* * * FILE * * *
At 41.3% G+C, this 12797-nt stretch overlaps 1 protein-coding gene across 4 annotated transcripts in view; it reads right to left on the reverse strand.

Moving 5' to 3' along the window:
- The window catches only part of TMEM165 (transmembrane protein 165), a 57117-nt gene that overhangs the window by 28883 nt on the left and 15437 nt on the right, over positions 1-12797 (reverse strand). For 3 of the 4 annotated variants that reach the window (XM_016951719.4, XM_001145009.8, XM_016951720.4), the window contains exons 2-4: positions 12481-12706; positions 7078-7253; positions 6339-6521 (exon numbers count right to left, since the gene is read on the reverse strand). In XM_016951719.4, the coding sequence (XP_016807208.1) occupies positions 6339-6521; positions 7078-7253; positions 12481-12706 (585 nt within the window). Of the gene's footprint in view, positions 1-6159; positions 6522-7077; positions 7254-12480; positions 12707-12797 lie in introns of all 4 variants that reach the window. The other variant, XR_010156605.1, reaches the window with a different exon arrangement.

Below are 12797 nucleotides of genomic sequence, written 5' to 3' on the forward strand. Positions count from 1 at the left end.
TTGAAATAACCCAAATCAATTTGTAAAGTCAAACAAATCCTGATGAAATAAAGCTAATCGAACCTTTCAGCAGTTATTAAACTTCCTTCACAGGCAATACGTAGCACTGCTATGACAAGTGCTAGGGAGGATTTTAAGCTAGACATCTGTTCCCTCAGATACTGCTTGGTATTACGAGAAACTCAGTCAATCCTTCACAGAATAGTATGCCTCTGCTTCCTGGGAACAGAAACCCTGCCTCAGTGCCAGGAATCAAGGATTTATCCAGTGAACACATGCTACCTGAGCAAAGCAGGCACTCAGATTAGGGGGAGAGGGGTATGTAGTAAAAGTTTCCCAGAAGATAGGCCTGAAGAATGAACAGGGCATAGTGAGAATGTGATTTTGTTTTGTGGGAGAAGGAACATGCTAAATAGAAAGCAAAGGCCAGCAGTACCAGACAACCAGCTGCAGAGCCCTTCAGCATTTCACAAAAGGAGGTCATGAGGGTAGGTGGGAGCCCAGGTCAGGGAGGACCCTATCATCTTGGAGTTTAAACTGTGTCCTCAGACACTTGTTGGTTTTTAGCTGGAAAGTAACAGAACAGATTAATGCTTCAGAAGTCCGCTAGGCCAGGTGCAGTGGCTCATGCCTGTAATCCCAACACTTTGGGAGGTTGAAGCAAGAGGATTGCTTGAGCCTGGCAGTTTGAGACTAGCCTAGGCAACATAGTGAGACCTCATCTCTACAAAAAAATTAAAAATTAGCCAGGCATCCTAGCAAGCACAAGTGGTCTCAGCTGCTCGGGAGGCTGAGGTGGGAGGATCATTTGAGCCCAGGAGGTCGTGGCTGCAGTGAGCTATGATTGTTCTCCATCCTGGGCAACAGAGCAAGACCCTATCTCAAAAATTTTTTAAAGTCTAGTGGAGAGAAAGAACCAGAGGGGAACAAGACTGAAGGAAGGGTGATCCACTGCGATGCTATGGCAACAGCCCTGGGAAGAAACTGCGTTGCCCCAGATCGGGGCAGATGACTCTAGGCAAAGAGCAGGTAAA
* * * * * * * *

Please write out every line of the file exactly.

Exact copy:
At 41.3% G+C, this 12797-nt stretch overlaps 1 protein-coding gene across 4 annotated transcripts in view; it reads right to left on the reverse strand.

Moving 5' to 3' along the window:
- The window catches only part of TMEM165 (transmembrane protein 165), a 57117-nt gene that overhangs the window by 28883 nt on the left and 15437 nt on the right, over positions 1-12797 (reverse strand). For 3 of the 4 annotated variants that reach the window (XM_016951719.4, XM_001145009.8, XM_016951720.4), the window contains exons 2-4: positions 12481-12706; positions 7078-7253; positions 6339-6521 (exon numbers count right to left, since the gene is read on the reverse strand). In XM_016951719.4, the coding sequence (XP_016807208.1) occupies positions 6339-6521; positions 7078-7253; positions 12481-12706 (585 nt within the window). Of the gene's footprint in view, positions 1-6159; positions 6522-7077; positions 7254-12480; positions 12707-12797 lie in introns of all 4 variants that reach the window. The other variant, XR_010156605.1, reaches the window with a different exon arrangement.

Below are 12797 nucleotides of genomic sequence, written 5' to 3' on the forward strand. Positions count from 1 at the left end.
TTGAAATAACCCAAATCAATTTGTAAAGTCAAACAAATCCTGATGAAATAAAGCTAATCGAACCTTTCAGCAGTTATTAAACTTCCTTCACAGGCAATACGTAGCACTGCTATGACAAGTGCTAGGGAGGATTTTAAGCTAGACATCTGTTCCCTCAGATACTGCTTGGTATTACGAGAAACTCAGTCAATCCTTCACAGAATAGTATGCCTCTGCTTCCTGGGAACAGAAACCCTGCCTCAGTGCCAGGAATCAAGGATTTATCCAGTGAACACATGCTACCTGAGCAAAGCAGGCACTCAGATTAGGGGGAGAGGGGTATGTAGTAAAAGTTTCCCAGAAGATAGGCCTGAAGAATGAACAGGGCATAGTGAGAATGTGATTTTGTTTTGTGGGAGAAGGAACATGCTAAATAGAAAGCAAAGGCCAGCAGTACCAGACAACCAGCTGCAGAGCCCTTCAGCATTTCACAAAAGGAGGTCATGAGGGTAGGTGGGAGCCCAGGTCAGGGAGGACCCTATCATCTTGGAGTTTAAACTGTGTCCTCAGACACTTGTTGGTTTTTAGCTGGAAAGTAACAGAACAGATTAATGCTTCAGAAGTCCGCTAGGCCAGGTGCAGTGGCTCATGCCTGTAATCCCAACACTTTGGGAGGTTGAAGCAAGAGGATTGCTTGAGCCTGGCAGTTTGAGACTAGCCTAGGCAACATAGTGAGACCTCATCTCTACAAAAAAATTAAAAATTAGCCAGGCATCCTAGCAAGCACAAGTGGTCTCAGCTGCTCGGGAGGCTGAGGTGGGAGGATCATTTGAGCCCAGGAGGTCGTGGCTGCAGTGAGCTATGATTGTTCTCCATCCTGGGCAACAGAGCAAGACCCTATCTCAAAAATTTTTTAAAGTCTAGTGGAGAGAAAGAACCAGAGGGGAACAAGACTGAAGGAAGGGTGATCCACTGCGATGCTATGGCAACAGCCCTGGGAAGAAACTGCGTTGCCCCAGATCGGGGCAGATGACTCTAGGCAAAGAGCAGGTAAA